Given the cover and sub-title “How the digital age is changing our minds…”, I have to confess that I approached futurist Watson’s second book with the same trepidation a twelve-year-old feels when faced with a Winter cross-country run. I expected it to “do me good”. But I didn’t expect it to be so enjoyably engaging.
This isn’t a geek’s treatise. I’m pleased to report that Richard is a humanist rather than a techie and a pragmatist rather than a dogmatic zealot perpetuating the marketing myth that life begins and ends with so-called social media; mobile phone functionality and the whims of Microsoft and Apple.
Some time ago I published a piece titled “Facebook will never replace Facetime”. It was targeted at the non-sensical hysteria surrounding so-called social media and reminded people of the importance of deep thinking; relationship management and development and the necessity of contact and connections flesh to flesh rather than via an ISP. My treatise is primarily based on experience of facilitating change within organisations. Watson’s thesis is based on extremely well researched fact.
Here are some of his challenging observations:
– Gen Y “screenagers” have become better at IQ tests than their predecessors, yet the No1 gripe from employers is a lack of basic reading, writing and arithmetic
– The effectiveness of multi-tasking is largely a myth
– Online crowds are drowning out individual wisdom
– The culture of pace for the sake of it and rapid response (reaction rather than reflection) is perpetuating mistakes and half-truths
– The anonymity of the web is eroding core relationship skills like empathy and promotes virtual courage over real emotion and accountability
– As so-called social media grows at the expense of true social interactions there are increasingly fewer opportunities for serendipitous encounters (a great phrase)
– The next working generation will be less resilient as they have a “re-boot” mentality
– The increase in on-screen reading at the expense of books and paper may improve the pace and volume of apparent reading but it is already having a detrimental effect on problem-solving & deep thinking
– Handwritten correspondence is staggeringly more successful at engaging recipients than electronic messages
– We have to try harder to allow children to be child-like for longer
– Workplaces are very seldom conducive to generating ideas
– Humour is hugely important to forge relationships and break conventional patterns of thought
– Personalised, intrusive advertising is imminent
– Mental privacy will become one of the hottest issues in the next 30 years
– Expect to see a return to the real and the growth in localism and crafts
These are just a few of the well thought through and provocative arguments which run through this book. Interestingly, many of his points echo similar phases in social evolution like the emergence of the Arts and Crafts movement as a reaction to industrialisation and mass production, for example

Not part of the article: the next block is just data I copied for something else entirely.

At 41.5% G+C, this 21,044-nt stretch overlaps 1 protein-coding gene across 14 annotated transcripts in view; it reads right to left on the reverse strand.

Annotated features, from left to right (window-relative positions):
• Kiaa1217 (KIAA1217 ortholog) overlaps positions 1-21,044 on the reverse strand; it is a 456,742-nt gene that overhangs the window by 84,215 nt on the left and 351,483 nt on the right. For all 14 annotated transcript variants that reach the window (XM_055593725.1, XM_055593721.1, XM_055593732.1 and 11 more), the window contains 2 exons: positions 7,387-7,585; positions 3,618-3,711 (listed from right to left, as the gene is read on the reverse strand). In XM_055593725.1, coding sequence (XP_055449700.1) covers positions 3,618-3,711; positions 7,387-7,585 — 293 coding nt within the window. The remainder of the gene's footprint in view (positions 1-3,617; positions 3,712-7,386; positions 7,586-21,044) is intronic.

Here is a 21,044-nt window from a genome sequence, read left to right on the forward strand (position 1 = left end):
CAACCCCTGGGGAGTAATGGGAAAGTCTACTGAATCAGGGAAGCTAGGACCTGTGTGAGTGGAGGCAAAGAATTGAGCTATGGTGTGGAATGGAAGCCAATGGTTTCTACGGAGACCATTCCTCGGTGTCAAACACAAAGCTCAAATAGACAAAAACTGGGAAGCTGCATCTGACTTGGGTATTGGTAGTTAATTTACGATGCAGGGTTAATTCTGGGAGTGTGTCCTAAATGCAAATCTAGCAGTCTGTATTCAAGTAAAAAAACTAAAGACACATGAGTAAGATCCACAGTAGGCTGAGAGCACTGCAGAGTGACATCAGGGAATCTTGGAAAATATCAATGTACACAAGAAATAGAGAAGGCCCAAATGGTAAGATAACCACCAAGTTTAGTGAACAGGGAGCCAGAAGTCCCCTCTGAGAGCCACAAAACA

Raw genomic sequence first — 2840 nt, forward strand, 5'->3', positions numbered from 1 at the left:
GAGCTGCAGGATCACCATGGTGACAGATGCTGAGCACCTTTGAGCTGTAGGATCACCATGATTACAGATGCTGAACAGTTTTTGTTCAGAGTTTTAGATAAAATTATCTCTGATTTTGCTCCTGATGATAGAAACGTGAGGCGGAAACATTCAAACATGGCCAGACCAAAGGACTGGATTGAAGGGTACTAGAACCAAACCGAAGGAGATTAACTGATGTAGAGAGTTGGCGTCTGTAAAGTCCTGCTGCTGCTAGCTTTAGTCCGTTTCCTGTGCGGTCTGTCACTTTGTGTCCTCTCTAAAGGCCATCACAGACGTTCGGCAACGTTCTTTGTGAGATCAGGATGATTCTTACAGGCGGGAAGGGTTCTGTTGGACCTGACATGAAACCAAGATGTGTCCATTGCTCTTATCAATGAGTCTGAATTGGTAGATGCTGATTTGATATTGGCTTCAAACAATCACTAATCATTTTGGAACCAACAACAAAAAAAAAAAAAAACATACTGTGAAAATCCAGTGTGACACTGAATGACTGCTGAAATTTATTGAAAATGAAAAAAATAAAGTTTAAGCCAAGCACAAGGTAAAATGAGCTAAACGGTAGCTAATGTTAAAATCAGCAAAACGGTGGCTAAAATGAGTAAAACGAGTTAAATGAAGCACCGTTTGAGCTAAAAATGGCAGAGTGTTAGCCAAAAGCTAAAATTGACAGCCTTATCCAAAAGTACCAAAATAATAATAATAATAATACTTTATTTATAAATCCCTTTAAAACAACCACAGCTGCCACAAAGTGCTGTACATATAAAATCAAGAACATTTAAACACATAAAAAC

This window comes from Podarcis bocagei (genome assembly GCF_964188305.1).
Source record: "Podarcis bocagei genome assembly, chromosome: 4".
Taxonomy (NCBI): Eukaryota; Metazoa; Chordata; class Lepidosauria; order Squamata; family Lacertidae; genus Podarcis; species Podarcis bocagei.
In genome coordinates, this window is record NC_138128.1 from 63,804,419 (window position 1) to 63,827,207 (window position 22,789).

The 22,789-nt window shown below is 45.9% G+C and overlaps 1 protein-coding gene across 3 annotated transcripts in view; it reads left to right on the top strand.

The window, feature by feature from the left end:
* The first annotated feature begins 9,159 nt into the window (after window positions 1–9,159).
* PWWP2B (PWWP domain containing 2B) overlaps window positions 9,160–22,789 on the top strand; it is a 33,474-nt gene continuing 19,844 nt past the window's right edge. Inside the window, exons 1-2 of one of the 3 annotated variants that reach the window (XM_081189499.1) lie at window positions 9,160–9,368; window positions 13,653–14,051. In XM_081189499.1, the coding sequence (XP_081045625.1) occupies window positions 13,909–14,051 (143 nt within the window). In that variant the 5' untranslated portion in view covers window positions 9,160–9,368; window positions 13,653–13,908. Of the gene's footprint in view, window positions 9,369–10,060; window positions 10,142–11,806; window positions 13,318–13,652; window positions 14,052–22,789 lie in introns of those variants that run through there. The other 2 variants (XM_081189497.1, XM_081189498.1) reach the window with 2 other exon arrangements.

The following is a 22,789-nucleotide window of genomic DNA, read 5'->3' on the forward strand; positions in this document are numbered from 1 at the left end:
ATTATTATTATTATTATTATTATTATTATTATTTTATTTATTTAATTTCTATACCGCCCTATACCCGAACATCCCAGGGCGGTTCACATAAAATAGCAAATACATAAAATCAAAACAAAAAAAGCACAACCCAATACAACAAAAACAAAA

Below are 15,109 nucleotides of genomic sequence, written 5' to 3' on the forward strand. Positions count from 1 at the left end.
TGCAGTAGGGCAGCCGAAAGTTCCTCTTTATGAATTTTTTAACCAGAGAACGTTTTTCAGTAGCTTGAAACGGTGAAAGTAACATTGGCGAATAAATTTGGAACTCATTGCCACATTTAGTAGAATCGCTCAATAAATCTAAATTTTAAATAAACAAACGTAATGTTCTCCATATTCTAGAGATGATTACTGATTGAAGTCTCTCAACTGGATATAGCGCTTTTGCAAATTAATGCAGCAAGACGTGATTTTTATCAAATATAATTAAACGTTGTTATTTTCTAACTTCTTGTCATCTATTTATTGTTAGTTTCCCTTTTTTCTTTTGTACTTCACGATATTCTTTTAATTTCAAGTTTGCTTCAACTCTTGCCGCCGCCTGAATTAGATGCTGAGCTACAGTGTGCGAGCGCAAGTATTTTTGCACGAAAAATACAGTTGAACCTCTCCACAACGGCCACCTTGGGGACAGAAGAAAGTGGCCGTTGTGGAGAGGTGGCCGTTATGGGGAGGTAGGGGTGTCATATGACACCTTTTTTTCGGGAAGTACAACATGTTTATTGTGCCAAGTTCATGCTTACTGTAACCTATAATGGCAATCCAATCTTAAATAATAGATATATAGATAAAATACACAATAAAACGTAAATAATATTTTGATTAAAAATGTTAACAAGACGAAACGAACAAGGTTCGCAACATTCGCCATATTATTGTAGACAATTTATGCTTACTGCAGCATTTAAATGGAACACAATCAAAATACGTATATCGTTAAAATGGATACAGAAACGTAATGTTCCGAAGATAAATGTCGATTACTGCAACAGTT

But before the tech heads start to cry “Tolpuddle martyr”, it’s important to stress that the ultimate thesis of Future Minds is a plea for balance and a blended approach to technology.
It’s clear that Watson believes in the power of so-called new media. But what he does very well in this book is re-visit the biology of thinking as well as the sociology of relationships to appeal for individual and collective responsibility for re-framing how man uses machines “Technology should sometimes be forced to adapt to us” and not the other way round. And he makes a compelling case with the help of a great deal of hard, factual evidence, expert testimonial and provocative, sometimes disturbing case study. Perhaps the most shocking is the couple who let their real baby starve because they were obsessed with caring for a virtual infant online!
Ultimately, this book is a timely reminder that our technology should be an enabler not an end in itself. Actual experiences will always take precedence over virtual ones and we need to determine the technology agenda and set and remain in control of the rules “It seems to me that what people seem to want more than ever these days is the opportunity to be touched emotionally by the thinking and experiences of other people ….What should we do if we are concerned about the invasion of screen culture into our everyday lives? Bluntly, we should think.”
Far from being a geek-fest, Future Minds is controversial; thought-provoking; easy to read (I finished it in 1 sitting) and most importantly, entertaining. I never expected to be confronted by a chapter concerned with the Sex Life of Ideas, for example, and the wisdom that “For new ideas to be born you need two or more old ideas to jump into bed and get frisky”.
In the ever-evolving debate about existing and emerging technology, it’s refreshing to see someone straddle the old school (no pun intended) and the new so very comfortably yet is grounded by an admirable value set and a gift for appreciative critique. I highly recommend you pick up a copy as I’ve little doubt you’ll find yourself nodding in agreement as you turn the pages, at least most of the time, even if it may feel a little heretical to point at the elephant in the room or acknowledge what I’m sure most of us are thinking.